September 10, 2021
In this issue...
Learn the latest on new (and some not-so-new) nonprofit compliance issues
White House establishes COVID-19 vaccination requirement for some nonprofit workers
NC House and NC Senate make progress on state budget negotiations 
Make your voice heard on state spending priorities
Learn about local government ARP funding for nonprofits
NC Senate approves nonprofit remote meeting legislation
Governor Cooper vetoes donor privacy legislation 
Nonprofits can help maximize participation in 2021 municipal elections
Legislators seek public input on redistricting process
NC Senate approves bill that could create precedent of limiting nonprofit independence
Learn the Latest on New (and Some Not-So-New) Nonprofit Compliance Issues
To help your nonprofit keep up with ever-changing federal and state laws and regulations affecting nonprofits, the Center is offering a half-day Nonprofit Legal Compliance Workshop next Wednesday, September 15. The workshop will include an overview of basic legal and accounting compliance issues for 501(c)(3) nonprofits and provide in-depth sessions on topics including COVID-19 legal considerations (e.g. vaccination requirements and returning to in-person operations), nonprofit accounting trends, insurance basics for nonprofits, board governance, and creative fundraising considerations. During the final hour of the workshop, presenters will provide insights (and perhaps even a few answers) to any questions that participants may have about legal or accounting issues for nonprofits.

As an added bonus, participants will get a sneak preview of the Center’s popular 2021 Legal Compliance Checklist. And as an even bigger added bonus for some, participants who are attorneys will receive four hours of continuing legal education credit. Register today.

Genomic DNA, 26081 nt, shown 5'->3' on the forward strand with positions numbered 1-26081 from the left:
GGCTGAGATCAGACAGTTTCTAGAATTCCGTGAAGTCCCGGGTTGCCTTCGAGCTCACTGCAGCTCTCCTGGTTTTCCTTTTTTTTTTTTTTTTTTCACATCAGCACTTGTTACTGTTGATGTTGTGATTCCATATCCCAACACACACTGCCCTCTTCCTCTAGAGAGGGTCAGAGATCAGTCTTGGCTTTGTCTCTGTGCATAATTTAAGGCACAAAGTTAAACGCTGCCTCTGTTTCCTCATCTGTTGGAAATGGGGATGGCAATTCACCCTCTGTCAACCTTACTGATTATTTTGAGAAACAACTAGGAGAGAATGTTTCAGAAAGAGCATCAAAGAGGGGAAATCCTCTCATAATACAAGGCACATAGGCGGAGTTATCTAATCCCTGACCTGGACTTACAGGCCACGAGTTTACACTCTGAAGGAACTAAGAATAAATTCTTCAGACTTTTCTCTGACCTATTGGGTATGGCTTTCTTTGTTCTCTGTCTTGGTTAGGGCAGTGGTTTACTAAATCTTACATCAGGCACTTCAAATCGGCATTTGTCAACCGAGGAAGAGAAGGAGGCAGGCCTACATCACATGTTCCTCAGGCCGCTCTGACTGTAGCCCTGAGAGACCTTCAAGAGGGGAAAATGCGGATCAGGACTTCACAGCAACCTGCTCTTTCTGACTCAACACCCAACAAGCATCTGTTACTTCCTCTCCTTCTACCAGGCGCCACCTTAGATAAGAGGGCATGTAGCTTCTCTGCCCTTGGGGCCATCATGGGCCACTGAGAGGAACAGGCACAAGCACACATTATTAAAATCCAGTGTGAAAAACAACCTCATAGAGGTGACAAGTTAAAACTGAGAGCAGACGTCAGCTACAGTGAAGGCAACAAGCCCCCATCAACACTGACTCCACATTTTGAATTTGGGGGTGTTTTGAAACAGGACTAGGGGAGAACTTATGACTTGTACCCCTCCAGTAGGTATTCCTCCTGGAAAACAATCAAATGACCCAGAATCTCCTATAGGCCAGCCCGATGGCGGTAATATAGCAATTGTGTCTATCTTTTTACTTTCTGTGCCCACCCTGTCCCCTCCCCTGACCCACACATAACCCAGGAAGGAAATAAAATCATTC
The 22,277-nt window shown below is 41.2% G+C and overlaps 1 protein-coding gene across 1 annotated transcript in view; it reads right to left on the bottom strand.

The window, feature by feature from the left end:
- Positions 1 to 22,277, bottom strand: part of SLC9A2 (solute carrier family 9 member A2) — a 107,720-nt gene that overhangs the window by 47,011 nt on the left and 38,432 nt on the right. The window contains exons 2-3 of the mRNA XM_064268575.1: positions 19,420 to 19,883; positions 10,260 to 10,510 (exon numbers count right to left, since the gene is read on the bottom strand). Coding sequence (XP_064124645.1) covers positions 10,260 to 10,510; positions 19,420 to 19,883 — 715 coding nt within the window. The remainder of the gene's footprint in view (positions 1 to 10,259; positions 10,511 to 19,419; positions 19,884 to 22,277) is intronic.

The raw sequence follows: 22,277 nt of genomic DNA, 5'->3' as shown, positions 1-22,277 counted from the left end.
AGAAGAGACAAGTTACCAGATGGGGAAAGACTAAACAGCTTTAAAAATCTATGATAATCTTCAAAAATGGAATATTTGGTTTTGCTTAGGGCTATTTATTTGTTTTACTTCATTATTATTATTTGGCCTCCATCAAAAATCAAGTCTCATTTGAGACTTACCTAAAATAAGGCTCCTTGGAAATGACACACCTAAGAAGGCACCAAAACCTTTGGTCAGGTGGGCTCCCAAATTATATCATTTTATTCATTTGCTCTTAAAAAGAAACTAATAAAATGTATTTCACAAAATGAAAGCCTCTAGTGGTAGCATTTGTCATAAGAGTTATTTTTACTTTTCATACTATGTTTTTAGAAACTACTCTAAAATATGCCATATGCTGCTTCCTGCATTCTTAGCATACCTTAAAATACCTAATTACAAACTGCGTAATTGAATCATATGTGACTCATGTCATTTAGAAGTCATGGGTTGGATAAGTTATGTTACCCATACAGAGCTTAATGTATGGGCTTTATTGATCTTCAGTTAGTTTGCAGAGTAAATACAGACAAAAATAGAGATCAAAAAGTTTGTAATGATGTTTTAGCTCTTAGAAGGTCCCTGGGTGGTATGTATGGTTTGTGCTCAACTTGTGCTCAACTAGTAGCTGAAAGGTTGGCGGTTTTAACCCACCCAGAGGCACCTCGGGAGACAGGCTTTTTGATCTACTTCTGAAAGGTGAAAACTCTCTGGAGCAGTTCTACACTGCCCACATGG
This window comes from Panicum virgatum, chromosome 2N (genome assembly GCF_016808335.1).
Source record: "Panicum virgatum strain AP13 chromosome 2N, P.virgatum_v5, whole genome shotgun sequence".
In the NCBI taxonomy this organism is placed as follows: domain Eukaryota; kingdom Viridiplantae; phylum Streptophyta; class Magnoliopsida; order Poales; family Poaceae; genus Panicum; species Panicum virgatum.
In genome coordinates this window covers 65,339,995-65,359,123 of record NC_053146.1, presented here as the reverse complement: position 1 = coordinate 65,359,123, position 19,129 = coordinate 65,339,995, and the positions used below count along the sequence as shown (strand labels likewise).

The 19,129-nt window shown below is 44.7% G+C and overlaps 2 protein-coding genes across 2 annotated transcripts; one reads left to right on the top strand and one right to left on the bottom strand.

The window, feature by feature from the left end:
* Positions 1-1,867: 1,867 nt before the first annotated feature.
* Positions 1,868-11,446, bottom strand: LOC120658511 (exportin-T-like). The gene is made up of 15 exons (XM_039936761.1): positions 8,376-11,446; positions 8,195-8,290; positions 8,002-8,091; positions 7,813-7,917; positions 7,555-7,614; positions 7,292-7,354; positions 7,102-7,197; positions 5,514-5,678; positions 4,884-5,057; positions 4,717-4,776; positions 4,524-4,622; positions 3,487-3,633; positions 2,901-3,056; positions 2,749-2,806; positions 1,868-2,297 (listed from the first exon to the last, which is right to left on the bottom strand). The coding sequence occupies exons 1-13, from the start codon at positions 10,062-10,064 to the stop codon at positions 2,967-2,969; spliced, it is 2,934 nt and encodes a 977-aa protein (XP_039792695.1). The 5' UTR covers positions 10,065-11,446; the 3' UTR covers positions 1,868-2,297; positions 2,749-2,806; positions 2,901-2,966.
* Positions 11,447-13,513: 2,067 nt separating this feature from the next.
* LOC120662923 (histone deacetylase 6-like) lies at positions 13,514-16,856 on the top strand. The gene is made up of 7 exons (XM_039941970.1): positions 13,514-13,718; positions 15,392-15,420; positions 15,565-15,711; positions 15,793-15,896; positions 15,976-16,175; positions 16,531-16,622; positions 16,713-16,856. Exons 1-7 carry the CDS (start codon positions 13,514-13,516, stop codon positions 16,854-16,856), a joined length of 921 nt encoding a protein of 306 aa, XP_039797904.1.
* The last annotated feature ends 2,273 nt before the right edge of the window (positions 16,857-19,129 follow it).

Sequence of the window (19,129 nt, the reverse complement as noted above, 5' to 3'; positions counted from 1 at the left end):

White House Establishes COVID-19 Vaccination Requirement for Some Nonprofit Workers
Yesterday, President Joe Biden issued an executive order requiring all federal contractors and subcontractors – including nonprofits that contract with the federal government – to be vaccinated for COVID-19. The executive order only applies to nonprofits that are federal contractors or subcontractors, not those that receive federal grants. President Biden also announced yesterday that:
  1. He is directing the U.S. Department of Labor’s Occupational Safety and Health Administration (OSHA) to issue an emergency regulation requiring employers with more than 100 employees – including many large nonprofits – to require their employees to be vaccinated for COVID-19 or to be tested at least once a week;
  2. OHSA is also developing a regulation requiring employers with more than 100 employees to provide paid time off for workers to get vaccinated or recover from vaccinations; and
  3. The Centers for Medicare & Medicaid Services (CMS) will require workers in most Medicaid and Medicare reimbursed health care facilities, including hospitals, to be vaccinated for COVID-19. Many North Carolina hospitals already require their employees to be vaccinated for COVID-19.